Effect of prolonged subcutaneous implantation of peritoneal catheter on peritonitis rate during CAPD: a prospective randomized study

M S Park, A S Yim, S H Chung, E Y Lee, M K Cha, J H Kim, K I Song, D C Han, S D Hwang, C Moon, H B Lee
Blood Purification 1998, 16 (3): 171-8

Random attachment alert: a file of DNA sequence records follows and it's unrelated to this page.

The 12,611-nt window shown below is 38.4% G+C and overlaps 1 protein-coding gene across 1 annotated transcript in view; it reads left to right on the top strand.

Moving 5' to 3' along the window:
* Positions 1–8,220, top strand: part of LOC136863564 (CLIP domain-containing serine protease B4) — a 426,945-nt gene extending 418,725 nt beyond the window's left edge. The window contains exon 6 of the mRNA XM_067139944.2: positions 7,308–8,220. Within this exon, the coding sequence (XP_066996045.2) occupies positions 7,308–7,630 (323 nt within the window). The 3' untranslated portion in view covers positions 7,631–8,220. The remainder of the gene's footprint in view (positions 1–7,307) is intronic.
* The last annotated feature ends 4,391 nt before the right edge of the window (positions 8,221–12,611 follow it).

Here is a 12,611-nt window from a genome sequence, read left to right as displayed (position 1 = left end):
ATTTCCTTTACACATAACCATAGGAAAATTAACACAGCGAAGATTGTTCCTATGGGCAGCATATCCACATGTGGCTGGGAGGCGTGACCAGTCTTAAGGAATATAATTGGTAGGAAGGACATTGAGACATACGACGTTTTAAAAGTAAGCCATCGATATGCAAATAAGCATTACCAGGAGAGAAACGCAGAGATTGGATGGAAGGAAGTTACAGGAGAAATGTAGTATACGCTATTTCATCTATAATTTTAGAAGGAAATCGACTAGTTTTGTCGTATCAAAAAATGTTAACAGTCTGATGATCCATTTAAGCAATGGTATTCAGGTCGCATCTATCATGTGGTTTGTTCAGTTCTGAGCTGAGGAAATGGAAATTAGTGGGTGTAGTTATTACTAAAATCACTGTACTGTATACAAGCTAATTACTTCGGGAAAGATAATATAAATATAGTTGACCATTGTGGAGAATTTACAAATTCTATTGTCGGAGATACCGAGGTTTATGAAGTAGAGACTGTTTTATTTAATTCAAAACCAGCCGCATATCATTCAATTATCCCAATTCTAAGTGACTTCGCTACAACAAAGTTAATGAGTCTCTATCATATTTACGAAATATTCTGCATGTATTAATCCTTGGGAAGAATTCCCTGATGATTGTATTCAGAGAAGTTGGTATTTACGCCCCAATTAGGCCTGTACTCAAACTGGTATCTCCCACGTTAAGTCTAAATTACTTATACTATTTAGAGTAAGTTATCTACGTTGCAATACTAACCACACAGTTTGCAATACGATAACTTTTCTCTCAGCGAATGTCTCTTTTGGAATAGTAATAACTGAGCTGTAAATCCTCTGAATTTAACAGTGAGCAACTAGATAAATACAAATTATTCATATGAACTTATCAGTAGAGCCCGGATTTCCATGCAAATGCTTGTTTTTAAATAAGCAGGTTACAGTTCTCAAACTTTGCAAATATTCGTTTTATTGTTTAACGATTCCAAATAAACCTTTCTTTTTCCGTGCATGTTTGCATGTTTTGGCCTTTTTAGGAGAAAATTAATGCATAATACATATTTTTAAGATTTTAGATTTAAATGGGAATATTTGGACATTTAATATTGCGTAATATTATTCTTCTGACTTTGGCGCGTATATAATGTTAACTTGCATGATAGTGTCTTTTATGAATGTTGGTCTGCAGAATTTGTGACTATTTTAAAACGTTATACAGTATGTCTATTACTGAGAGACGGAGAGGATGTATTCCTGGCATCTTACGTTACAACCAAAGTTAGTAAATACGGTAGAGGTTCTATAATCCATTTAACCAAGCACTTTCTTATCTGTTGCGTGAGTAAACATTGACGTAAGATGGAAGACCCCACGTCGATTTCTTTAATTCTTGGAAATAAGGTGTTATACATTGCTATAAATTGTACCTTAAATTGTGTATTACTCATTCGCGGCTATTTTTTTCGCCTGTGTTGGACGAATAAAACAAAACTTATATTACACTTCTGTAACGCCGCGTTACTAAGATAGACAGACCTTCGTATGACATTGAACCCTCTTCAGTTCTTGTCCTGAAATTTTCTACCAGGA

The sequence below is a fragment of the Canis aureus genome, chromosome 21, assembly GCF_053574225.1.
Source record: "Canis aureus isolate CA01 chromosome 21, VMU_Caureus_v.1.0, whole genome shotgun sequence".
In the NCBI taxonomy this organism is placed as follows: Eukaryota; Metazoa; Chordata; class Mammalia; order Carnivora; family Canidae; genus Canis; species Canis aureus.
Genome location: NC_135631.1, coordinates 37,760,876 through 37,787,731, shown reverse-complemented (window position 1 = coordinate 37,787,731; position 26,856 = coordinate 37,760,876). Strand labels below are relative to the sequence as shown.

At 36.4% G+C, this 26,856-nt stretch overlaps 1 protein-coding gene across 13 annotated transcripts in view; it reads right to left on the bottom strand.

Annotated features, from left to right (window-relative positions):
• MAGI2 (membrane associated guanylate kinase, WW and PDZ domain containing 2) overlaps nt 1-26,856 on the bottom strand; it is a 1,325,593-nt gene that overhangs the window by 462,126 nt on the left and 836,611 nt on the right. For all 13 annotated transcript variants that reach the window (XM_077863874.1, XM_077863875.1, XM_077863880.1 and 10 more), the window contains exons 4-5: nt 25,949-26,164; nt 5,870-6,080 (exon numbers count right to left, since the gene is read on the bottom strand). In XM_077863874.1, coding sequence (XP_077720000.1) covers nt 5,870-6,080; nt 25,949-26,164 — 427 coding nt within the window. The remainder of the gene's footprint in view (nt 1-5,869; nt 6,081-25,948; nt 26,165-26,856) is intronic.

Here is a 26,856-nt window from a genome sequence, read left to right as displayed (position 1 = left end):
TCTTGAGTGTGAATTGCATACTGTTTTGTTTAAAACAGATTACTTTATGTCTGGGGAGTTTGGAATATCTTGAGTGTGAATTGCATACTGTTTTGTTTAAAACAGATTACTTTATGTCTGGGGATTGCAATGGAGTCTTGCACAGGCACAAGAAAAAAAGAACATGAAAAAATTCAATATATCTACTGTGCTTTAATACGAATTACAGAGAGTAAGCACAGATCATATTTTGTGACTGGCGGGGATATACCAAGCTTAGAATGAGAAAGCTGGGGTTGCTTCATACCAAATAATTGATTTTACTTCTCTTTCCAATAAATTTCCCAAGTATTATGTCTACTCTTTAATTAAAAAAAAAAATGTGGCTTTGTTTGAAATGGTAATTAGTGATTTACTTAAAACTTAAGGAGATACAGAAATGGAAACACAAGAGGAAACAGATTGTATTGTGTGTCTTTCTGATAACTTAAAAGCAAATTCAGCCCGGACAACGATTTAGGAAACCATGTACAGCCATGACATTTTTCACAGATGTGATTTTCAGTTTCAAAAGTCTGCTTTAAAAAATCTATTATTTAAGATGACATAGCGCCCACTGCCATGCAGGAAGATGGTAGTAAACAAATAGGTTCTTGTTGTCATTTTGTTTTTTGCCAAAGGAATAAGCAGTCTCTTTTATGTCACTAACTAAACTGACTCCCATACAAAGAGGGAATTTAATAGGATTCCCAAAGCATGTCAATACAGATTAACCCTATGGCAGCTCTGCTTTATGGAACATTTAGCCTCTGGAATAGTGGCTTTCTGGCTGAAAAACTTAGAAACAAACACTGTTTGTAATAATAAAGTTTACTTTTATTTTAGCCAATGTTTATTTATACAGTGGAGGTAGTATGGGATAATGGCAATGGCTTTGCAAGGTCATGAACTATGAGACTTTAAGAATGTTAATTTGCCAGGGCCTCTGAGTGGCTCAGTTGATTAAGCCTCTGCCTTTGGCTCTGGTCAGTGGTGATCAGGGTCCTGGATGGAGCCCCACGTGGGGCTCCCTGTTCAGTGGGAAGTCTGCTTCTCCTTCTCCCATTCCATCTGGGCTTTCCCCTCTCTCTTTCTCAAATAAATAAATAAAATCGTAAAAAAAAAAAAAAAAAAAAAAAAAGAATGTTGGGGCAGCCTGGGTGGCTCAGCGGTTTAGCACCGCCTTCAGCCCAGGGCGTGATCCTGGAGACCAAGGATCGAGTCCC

We conducted a prospective randomized controlled study to confirm our earlier observation that prolonged subcutaneous implantation of peritoneal catheter reduced peritonitis rate when compared to retrospective data from patients with catheters placed by conventional access technique. A total of 60 patients were randomized into two groups: 30 patients had catheters left implanted subcutaneously for 6 weeks (I) and the other 30 patients had catheters inserted by conventional technique and had 6 weeks of break-in period (C). Subgroups of 15 patients each with new and conventional techniques used Y-connector (IY, CY) and remaining patients used standard spikes (IS, CS). Mean age was 47.7 years (range 16-71); 61.0% were male and 44.1% diabetics. Peritonitis, exit site infection, simultaneous peritonitis and exit site infection, and complication related to Staphylococcus or Pseudomonas infections were observed for up to 2 years in each patient after initiation of bag exchange or until termination of CAPD by transfer to hemodialysis or by death. Total duration of observation was 493.2 patient-months for new access technique and 409.6 patient-months for conventional technique. Patients in IY group had the lowest incidence of peritonitis (1/14.9 patient-months) and exit site infection (1/16.8 patient-months) among four subgroups. Peritonitis rate in IY was significantly lower compared to CY or CS. The total peritonitis-free period in those patients who did not experience peritonitis during the observation period was also significantly longer in IY (120 patient-months) than in CY (26 patient-months), IS (10.6 patient-months), or CS (10.4 patient-months). Simultaneous peritonitis and exit site infection was observed in none of IY group but 3 episodes in CY, 4 episodes in IS, and 3 episodes in CS. The rates of complications related to Staphylococcus aureus and Pseudomonas infections were also significantly lower in IY than in CY, IS, or CS. Technique survival did not differ between the two groups. The present results confirm our previous observation that the new access technique reduces the incidence of peritonitis probably by reducing infection via periluminal route. The Y-connector system further reduces peritonitis rate by reducing infection via intraluminal route.

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